Wednesday, April 2, 2014

April 2, 1937: The Gashouse Gang and The Battle of Tampa

     On April 2, 1937, Dizzy Dean, Ducky Medwick, and the Gashouse Gang got into a fight with two reporters at a hotel in Tampa, Florida. The fight started over something that Jack Miley of the New York Daily News had written about Dean's wife Pat wearing the pants in their family. It all went down when the team arrived at the hotel after a spring training loss against the Reds. With Dean and the rest of the boys still in uniform coming into the hotel, Dean's wife pointed the reporter out to husband. Dizzy approached him, and let him know that he didn't appreciate the article. As words continued to exchange, one man pushed another, then cleats, bats, and fists began to fly as the Gashouse Gang fought what was dubbed the "Battle of Tampa."

     Irving Kupcinet from the Chicago Daily Times came to the defense of his fellow sportswriter, while most of the Cardinals roster came to the defense of Dean. The only two Cardinals that refrained from joining in the festivities were Pepper Martin and Leo Durocher. When it was all said and done, property had been damaged, Miley had a cut on his head from the spike of a cleat, and Kupcinet walked away with a black eye. Kupcinet refused to let it go, he challenged Dean to a one on one fight. According to Pittsburgh Press, Kupcinet said "You yellow bellied hen pecked husband you wouldn't fight a baby. I'll fight you any place, any time, you just name it."  Kupcinet was was an athlete as well, he had played quarterback for North Dakota, then the Philadelphia Eagles, and he was one who could hold his own. In the days that followed, it was reported that Dean wanted no part of that battle.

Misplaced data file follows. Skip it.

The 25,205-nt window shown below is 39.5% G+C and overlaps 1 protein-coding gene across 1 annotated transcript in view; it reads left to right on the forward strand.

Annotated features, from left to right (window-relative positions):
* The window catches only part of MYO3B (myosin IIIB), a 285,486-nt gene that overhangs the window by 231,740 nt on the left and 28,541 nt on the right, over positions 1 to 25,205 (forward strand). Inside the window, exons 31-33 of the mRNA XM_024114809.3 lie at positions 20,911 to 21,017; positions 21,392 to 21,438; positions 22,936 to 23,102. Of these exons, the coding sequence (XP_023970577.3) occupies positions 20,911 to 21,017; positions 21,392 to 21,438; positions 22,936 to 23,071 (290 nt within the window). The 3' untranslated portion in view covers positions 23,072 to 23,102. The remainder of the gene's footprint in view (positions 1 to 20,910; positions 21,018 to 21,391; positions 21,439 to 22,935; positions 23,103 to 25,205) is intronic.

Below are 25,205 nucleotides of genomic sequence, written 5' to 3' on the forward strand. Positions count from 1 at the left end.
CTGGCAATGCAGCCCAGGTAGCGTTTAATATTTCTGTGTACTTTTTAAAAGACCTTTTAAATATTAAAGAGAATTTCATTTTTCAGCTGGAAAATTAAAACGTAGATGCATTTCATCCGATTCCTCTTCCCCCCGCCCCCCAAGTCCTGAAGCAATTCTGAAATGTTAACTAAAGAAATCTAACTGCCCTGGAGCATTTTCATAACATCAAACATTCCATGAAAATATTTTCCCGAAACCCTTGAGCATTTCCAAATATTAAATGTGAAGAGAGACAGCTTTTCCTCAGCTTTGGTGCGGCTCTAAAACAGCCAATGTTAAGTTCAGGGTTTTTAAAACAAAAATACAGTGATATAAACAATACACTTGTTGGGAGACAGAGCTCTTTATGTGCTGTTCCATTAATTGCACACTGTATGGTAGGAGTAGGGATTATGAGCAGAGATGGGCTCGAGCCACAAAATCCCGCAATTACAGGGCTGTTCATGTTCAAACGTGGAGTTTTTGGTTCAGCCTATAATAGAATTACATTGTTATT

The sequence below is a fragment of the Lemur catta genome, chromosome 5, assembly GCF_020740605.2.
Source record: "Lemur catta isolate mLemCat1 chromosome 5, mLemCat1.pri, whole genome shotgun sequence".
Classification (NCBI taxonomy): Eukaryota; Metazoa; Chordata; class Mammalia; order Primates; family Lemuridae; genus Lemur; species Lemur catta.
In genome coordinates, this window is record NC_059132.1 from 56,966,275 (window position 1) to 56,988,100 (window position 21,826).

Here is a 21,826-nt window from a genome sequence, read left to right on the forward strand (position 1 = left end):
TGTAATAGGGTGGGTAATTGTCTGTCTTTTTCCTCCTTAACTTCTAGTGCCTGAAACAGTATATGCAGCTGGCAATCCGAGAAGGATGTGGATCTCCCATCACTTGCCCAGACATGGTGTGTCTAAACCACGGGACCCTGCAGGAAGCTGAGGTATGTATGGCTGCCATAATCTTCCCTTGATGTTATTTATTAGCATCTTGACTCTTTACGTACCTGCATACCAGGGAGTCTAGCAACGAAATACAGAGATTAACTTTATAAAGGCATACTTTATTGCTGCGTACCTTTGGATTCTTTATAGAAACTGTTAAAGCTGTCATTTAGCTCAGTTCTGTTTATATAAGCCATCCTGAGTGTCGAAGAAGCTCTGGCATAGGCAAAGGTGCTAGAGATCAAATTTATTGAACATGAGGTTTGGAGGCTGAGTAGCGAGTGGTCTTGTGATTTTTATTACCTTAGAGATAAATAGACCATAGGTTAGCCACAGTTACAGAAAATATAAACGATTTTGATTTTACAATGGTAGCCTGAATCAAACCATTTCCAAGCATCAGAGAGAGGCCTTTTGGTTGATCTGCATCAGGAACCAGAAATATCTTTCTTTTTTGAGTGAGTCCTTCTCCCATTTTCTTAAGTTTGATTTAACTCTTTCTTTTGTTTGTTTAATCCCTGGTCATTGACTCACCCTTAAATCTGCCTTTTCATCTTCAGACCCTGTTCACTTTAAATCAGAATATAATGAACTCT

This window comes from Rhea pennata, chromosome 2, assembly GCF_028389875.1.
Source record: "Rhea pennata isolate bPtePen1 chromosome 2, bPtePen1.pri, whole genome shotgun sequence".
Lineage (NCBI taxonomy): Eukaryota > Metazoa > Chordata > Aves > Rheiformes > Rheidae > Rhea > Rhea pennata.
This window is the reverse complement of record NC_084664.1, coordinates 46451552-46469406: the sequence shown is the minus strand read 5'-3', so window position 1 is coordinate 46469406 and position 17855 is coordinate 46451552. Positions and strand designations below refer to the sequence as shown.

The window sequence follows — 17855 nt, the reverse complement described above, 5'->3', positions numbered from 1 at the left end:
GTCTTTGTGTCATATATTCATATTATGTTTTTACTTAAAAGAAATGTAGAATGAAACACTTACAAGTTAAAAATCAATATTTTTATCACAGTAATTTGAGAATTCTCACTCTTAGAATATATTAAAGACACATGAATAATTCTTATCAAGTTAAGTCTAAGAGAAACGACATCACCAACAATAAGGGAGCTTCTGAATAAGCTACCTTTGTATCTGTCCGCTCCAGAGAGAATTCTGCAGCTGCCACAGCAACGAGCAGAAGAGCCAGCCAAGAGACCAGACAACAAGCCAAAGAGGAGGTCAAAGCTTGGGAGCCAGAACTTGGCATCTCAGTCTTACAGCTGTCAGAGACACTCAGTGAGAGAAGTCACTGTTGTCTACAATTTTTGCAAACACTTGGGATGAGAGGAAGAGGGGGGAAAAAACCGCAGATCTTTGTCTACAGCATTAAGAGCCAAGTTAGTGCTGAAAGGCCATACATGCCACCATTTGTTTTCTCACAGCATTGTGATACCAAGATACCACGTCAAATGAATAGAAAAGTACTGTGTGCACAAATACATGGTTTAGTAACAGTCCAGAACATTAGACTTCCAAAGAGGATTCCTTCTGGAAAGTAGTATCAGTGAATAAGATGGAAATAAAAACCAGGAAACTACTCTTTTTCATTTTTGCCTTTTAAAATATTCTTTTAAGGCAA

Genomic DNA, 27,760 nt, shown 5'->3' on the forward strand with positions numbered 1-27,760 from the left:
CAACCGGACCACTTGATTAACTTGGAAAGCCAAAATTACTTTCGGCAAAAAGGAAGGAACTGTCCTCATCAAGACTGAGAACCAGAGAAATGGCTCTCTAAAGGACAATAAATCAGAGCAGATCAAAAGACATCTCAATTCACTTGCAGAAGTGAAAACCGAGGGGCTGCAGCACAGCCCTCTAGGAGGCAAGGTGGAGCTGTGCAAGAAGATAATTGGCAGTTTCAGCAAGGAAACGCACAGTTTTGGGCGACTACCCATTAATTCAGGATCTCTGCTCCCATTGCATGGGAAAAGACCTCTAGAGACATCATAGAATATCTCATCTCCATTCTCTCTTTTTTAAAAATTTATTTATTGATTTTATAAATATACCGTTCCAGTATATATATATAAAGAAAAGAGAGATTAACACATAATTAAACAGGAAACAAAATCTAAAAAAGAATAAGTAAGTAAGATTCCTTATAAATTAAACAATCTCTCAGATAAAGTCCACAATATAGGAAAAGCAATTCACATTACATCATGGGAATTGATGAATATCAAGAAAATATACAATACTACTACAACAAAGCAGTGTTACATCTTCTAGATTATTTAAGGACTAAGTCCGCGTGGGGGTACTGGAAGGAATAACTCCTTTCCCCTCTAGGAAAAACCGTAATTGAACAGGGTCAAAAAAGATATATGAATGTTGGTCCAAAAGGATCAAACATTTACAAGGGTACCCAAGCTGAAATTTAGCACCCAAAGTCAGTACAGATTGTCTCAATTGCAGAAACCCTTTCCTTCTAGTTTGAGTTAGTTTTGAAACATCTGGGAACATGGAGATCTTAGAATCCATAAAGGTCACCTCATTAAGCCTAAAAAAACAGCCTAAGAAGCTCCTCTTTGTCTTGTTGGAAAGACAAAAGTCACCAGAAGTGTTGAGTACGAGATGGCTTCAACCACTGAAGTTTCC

Following the incident, the Cardinals skipper Frankie Frisch condemned the actions of Dean and the rest of the men involved. However, Kupcinet continued to bash the Cardinals through his newspaper, while Dean, who always had a gift for gab, defended his actions. In the end they both had to get over it. Some more recent publications said that the players involved issued an apology, although, I was not able to find any newspaper articles that mentioned a formal apology. However, I did find an article that was printed more than a year after the incident that had Dean refusing to talk with Martin McCarthy who was the boss of Kupcinet at the Chicago Daily Times. Dean, who had been traded to the Cubs almost a month before that article was printed eventually came around and talked with McCarthy who was considered to have grabbed a scoop from the former Cardinal. As the water flowed under the bridge, time moved on, and one more tale had been told from the days of the Gashouse Gang.

Go Cards!!!

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